Your tips aren’t going to Instacart and DoorDash drivers the way you’d think [UPDATED]

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Update, February 7, 2019: Responding to criticism from drivers, Instacart has updated its compensation policies. In part, those changes mean tips added by customers will always go directly to drivers on top of Instacart’s contribution to driver pay.

Original story, February 4, 2019:

If you order delivery through services like Instacart or DoorDash and tip on top of the cost of your order of paper towels, dog food, and ramen, you’d expect that tip to be paid directly to the driver, right? Say your order comes to $25, and you tip the driver $4, one would reasonably assume that’s $4 more the driver makes on top of their regular pay. But, according to an NBC News report, that’s not always how your tip is applied.

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Both Instacart and DoorDash changed their compensation policies within the past two years, allowing the companies to use a customer’s tip to pay a delivery driver’s base rate. Before the shift, Instacart drivers would get a base rate plus a fixed fee for every item in the order, and the totality of any tip the customer added. Now, Instacart pays drivers a “batch payment,” a base amount that takes into account how many items are in the order, how heavy/bulky they are, etc. The driver also earns mileage payments and potentially a sort of surge pricing during busy times. All of that together must come to $10 minimum payment to the driver per order. Under new rules, if the batch payment plus other compensation doesn’t come to $10, Instacart can use part or all of a customer’s tip to bring the payment to $10. As NBC News summarizes it, “Only once the $10 minimum is reached does the tip amount start to boost the worker’s take-home pay.” DoorDash’s new policy operates similarly.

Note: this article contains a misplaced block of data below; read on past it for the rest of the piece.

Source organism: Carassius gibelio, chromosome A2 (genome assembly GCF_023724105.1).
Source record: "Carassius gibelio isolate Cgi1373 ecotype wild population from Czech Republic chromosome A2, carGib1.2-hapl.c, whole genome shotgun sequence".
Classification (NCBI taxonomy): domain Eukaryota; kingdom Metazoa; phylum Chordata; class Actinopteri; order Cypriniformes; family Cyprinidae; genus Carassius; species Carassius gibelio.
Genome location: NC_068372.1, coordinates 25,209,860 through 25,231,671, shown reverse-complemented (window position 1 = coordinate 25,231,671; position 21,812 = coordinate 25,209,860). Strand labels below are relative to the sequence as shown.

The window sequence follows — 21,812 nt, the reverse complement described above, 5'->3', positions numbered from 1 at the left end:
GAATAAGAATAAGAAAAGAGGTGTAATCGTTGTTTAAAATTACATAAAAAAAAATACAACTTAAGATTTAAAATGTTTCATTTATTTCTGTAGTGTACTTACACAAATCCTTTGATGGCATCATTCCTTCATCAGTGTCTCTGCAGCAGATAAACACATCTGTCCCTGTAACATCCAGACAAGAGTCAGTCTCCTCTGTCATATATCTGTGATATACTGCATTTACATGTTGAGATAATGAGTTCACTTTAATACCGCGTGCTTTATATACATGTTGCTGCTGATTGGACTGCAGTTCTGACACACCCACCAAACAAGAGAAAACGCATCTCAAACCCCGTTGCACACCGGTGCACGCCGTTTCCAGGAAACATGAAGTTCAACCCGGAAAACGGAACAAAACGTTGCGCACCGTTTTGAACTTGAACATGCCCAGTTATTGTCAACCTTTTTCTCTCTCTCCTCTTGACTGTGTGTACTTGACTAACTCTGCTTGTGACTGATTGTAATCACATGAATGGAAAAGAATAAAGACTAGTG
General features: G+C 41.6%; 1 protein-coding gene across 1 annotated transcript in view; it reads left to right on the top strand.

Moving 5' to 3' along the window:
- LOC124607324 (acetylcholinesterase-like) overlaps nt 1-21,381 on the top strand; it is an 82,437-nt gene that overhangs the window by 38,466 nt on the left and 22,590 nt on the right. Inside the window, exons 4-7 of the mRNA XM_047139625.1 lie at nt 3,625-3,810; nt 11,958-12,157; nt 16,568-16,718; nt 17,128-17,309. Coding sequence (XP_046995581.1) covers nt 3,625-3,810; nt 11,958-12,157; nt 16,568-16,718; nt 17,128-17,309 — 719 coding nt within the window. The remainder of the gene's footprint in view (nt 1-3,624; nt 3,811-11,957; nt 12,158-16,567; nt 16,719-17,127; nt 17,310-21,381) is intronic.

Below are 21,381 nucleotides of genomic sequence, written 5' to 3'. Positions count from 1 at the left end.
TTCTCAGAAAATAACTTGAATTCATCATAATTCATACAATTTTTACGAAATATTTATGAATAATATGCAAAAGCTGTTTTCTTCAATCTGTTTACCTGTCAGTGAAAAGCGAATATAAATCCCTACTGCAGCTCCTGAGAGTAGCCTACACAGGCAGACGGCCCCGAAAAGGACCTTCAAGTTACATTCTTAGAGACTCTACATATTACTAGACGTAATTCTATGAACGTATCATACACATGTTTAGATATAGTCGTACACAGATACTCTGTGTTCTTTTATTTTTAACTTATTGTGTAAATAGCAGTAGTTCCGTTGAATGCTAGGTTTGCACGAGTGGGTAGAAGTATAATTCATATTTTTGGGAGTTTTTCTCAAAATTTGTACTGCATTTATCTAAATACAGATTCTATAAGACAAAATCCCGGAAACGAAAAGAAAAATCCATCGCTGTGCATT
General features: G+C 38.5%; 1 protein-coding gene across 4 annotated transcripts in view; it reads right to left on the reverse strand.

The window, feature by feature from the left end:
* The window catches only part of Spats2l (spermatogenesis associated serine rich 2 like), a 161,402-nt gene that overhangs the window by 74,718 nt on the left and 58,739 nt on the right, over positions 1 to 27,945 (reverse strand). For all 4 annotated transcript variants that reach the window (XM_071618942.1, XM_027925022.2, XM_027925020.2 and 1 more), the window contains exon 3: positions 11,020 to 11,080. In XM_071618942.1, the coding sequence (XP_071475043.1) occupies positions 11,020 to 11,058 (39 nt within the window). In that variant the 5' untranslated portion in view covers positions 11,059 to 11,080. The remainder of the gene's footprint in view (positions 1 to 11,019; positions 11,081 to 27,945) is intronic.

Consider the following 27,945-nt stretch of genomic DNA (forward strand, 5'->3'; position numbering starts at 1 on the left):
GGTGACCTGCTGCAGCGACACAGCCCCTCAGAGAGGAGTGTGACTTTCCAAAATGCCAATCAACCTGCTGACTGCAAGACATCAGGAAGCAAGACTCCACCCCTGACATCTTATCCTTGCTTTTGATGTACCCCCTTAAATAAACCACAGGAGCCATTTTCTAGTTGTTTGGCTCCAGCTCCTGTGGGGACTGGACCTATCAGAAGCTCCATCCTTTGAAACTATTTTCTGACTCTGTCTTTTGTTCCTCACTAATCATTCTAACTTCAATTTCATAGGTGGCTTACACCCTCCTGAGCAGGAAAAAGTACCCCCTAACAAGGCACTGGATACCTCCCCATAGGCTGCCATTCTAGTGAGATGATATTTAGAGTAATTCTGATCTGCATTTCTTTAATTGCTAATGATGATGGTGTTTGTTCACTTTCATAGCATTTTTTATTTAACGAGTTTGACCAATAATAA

“We’re constantly reviewing and evaluating feedback from our shopper community to ensure they’re competitively compensated for the work they’re doing on behalf of our customers. While our national average shopper earnings is at more than $15 per hour worked, today we are introducing a [$3] minimum order payment from Instacart to prevent some of the extreme edge cases we’ve seen recently. Extreme edge cases are very rare, but even one edge case is too many,” David Hahn, Instacart chief product officer said in a statement to The Takeout.

Tipping rules and other policies have made Instacart the defendant in a new class-action lawsuit filed by its delivery drivers last week. Both DoorDash and Instacart say drivers receive all of customers’ tips, but critics argue that customers expect their tips to be applied on top of a driver’s base pay, not to directly fund that base pay. The ins and outs of each company’s regulations are complex, so it’s worth giving the full NBC News report a read.

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Kate Bernot

Kate Bernot is managing editor at The Takeout and a certified beer judge.